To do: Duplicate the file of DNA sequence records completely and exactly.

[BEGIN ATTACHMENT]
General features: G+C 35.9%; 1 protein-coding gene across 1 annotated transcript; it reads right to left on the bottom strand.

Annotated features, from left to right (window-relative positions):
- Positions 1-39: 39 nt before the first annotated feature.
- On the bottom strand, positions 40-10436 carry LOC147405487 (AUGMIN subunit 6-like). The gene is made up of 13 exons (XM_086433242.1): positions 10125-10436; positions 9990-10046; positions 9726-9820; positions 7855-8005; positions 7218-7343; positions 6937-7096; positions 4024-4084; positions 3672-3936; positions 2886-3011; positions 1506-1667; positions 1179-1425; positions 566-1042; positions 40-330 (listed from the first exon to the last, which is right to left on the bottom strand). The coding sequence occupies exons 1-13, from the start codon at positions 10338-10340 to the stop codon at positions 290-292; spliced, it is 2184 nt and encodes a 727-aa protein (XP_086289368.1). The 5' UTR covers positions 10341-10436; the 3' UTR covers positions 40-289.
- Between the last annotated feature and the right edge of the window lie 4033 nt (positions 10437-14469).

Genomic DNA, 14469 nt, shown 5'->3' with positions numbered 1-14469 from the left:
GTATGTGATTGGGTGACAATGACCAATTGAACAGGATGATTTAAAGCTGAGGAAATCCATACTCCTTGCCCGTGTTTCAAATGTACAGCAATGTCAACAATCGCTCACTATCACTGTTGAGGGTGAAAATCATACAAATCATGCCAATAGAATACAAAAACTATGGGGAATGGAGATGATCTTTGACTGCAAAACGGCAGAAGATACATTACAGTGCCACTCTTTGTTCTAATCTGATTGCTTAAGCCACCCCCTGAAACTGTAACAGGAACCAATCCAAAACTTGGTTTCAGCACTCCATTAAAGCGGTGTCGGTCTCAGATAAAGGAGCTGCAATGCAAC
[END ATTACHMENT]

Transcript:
General features: G+C 35.9%; 1 protein-coding gene across 1 annotated transcript; it reads right to left on the bottom strand.

Annotated features, from left to right (window-relative positions):
- Positions 1-39: 39 nt before the first annotated feature.
- On the bottom strand, positions 40-10436 carry LOC147405487 (AUGMIN subunit 6-like). The gene is made up of 13 exons (XM_086433242.1): positions 10125-10436; positions 9990-10046; positions 9726-9820; positions 7855-8005; positions 7218-7343; positions 6937-7096; positions 4024-4084; positions 3672-3936; positions 2886-3011; positions 1506-1667; positions 1179-1425; positions 566-1042; positions 40-330 (listed from the first exon to the last, which is right to left on the bottom strand). The coding sequence occupies exons 1-13, from the start codon at positions 10338-10340 to the stop codon at positions 290-292; spliced, it is 2184 nt and encodes a 727-aa protein (XP_086289368.1). The 5' UTR covers positions 10341-10436; the 3' UTR covers positions 40-289.
- Between the last annotated feature and the right edge of the window lie 4033 nt (positions 10437-14469).

Genomic DNA, 14469 nt, shown 5'->3' with positions numbered 1-14469 from the left:
GTATGTGATTGGGTGACAATGACCAATTGAACAGGATGATTTAAAGCTGAGGAAATCCATACTCCTTGCCCGTGTTTCAAATGTACAGCAATGTCAACAATCGCTCACTATCACTGTTGAGGGTGAAAATCATACAAATCATGCCAATAGAATACAAAAACTATGGGGAATGGAGATGATCTTTGACTGCAAAACGGCAGAAGATACATTACAGTGCCACTCTTTGTTCTAATCTGATTGCTTAAGCCACCCCCTGAAACTGTAACAGGAACCAATCCAAAACTTGGTTTCAGCACTCCATTAAAGCGGTGTCGGTCTCAGATAAAGGAGCTGCAATGCAAC